UAE doctors to investigate rate of chronic respiratory disease
- United Arab Emirates: Thursday, November 19 - 2009 at 12:37
- PRESS RELEASE
The first-comprehensive study looking at the rate of chronic respiratory diseases such as asthma and chronic obstructive pulmonary disease (COPD) across the UAE, will be launched next week by doctors at the medical faculty at the University of Sharjah, with the backing of UAE health authorities.
The study's announcement coincides with November 19's World COPD Day - COPD is a smoking-related disease that is often only diagnosed when people reach their 50's and 60's after years of tobacco use, and requires on-going drug and oxygen therapy.
About eight out of every 1,000 people globally suffer from COPD, many of whom are undiagnosed, according to estimates from Dr Bassam Mahboub, Associate Professor of the Medical Faculty at the University of Sharjah, and Vice Chairman of the Emirates Respiratory Society, who will lead the new study.
"This is an important study that will fill a large gap in knowledge about the prevalence of chronic respiratory disease, including COPD, asthma and allergic rhinitis across the UAE," Dr Mahboub said.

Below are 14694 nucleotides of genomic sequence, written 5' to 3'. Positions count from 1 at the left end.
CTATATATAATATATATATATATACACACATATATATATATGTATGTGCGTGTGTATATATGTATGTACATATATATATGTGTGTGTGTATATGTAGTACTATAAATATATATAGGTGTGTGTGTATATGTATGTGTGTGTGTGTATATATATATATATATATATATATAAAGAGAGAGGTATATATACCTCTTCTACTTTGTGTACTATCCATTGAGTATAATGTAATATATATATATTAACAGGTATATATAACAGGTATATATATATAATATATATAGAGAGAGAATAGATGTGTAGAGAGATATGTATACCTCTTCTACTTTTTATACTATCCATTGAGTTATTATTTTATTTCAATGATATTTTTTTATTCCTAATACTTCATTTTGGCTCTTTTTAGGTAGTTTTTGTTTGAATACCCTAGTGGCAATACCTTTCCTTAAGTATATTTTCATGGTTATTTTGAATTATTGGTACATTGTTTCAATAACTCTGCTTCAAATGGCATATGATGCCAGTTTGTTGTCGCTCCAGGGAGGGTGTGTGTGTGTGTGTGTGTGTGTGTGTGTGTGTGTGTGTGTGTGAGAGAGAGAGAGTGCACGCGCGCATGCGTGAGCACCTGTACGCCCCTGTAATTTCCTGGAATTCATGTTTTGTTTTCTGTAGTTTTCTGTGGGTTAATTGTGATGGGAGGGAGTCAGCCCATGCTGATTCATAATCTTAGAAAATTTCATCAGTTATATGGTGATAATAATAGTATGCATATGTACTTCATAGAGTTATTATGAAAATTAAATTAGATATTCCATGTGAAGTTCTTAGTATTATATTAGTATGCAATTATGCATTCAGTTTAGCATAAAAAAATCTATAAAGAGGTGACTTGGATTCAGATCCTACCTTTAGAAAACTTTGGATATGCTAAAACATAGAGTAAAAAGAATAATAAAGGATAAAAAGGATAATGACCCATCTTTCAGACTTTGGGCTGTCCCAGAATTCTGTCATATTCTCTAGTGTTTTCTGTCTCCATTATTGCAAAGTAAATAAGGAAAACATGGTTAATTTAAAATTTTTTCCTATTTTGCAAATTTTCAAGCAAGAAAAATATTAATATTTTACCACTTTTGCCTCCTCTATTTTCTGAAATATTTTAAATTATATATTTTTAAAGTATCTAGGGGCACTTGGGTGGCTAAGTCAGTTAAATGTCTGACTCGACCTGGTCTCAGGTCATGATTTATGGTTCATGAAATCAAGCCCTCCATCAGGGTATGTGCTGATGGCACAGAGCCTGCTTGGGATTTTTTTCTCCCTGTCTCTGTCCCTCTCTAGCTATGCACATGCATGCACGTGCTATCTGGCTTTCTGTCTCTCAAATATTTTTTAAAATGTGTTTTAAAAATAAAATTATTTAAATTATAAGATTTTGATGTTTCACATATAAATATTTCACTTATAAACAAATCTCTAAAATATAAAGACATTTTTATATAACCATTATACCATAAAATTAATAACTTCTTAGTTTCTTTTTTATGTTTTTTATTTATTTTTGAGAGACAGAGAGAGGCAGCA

"The first part of the research will look at prevalence of symptoms such as cough and shortness of breath in a representative group of the population. We will also be asking participants about smoking which will give us a more accurate picture of tobacco and shisha use, about which we still have little information," he added.
Stage two of the study will see participants with symptoms undergoing lung function tests to make a diagnosis of either, asthma, allergic rhinitis, or COPD, which is often misdiagnosed as asthma.
A recent study carried out in Al Ain reported that around 13.5 percent of the local population suffered from asthma and 25 to 30 percent had allergic rhinitis.
"The Al Ain study data suggests there is a high prevalence of asthma and allergic rhinitis, and we need a further study to see if this data correlates with the whole of the UAE. Our new study will ask about the environments people live in, through which we hope to be able to show differences in respiratory disease between those who live in heavily polluted urban areas, and rural areas," Dr Mahboub concluded.
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